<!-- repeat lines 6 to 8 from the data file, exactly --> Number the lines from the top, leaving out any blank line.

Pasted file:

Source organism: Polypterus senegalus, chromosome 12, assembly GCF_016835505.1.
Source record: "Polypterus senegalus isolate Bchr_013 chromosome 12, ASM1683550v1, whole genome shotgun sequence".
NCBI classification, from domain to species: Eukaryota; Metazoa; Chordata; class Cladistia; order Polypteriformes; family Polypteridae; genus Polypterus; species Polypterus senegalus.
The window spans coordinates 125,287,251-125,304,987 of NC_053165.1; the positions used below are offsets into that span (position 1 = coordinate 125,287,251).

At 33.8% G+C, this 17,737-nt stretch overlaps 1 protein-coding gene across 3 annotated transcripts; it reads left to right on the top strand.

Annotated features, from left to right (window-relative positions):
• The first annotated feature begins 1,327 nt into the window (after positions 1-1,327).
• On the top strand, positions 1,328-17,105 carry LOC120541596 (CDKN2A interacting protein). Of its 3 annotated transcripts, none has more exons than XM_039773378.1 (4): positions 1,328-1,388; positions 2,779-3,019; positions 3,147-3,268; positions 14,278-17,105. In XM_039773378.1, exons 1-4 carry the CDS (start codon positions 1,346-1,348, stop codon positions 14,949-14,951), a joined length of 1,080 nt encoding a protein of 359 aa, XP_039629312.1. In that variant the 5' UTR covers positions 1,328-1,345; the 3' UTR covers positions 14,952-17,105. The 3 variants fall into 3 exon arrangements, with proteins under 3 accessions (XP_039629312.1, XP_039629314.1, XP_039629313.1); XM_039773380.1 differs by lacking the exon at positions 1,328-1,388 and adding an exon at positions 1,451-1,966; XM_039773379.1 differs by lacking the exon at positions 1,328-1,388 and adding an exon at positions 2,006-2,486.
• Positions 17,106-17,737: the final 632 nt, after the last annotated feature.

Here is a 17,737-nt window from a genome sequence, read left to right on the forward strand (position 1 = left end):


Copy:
Annotated features, from left to right (window-relative positions):
• The first annotated feature begins 1,327 nt into the window (after positions 1-1,327).
• On the top strand, positions 1,328-17,105 carry LOC120541596 (CDKN2A interacting protein). Of its 3 annotated transcripts, none has more exons than XM_039773378.1 (4): positions 1,328-1,388; positions 2,779-3,019; positions 3,147-3,268; positions 14,278-17,105. In XM_039773378.1, exons 1-4 carry the CDS (start codon positions 1,346-1,348, stop codon positions 14,949-14,951), a joined length of 1,080 nt encoding a protein of 359 aa, XP_039629312.1. In that variant the 5' UTR covers positions 1,328-1,345; the 3' UTR covers positions 14,952-17,105. The 3 variants fall into 3 exon arrangements, with proteins under 3 accessions (XP_039629312.1, XP_039629314.1, XP_039629313.1); XM_039773380.1 differs by lacking the exon at positions 1,328-1,388 and adding an exon at positions 1,451-1,966; XM_039773379.1 differs by lacking the exon at positions 1,328-1,388 and adding an exon at positions 2,006-2,486.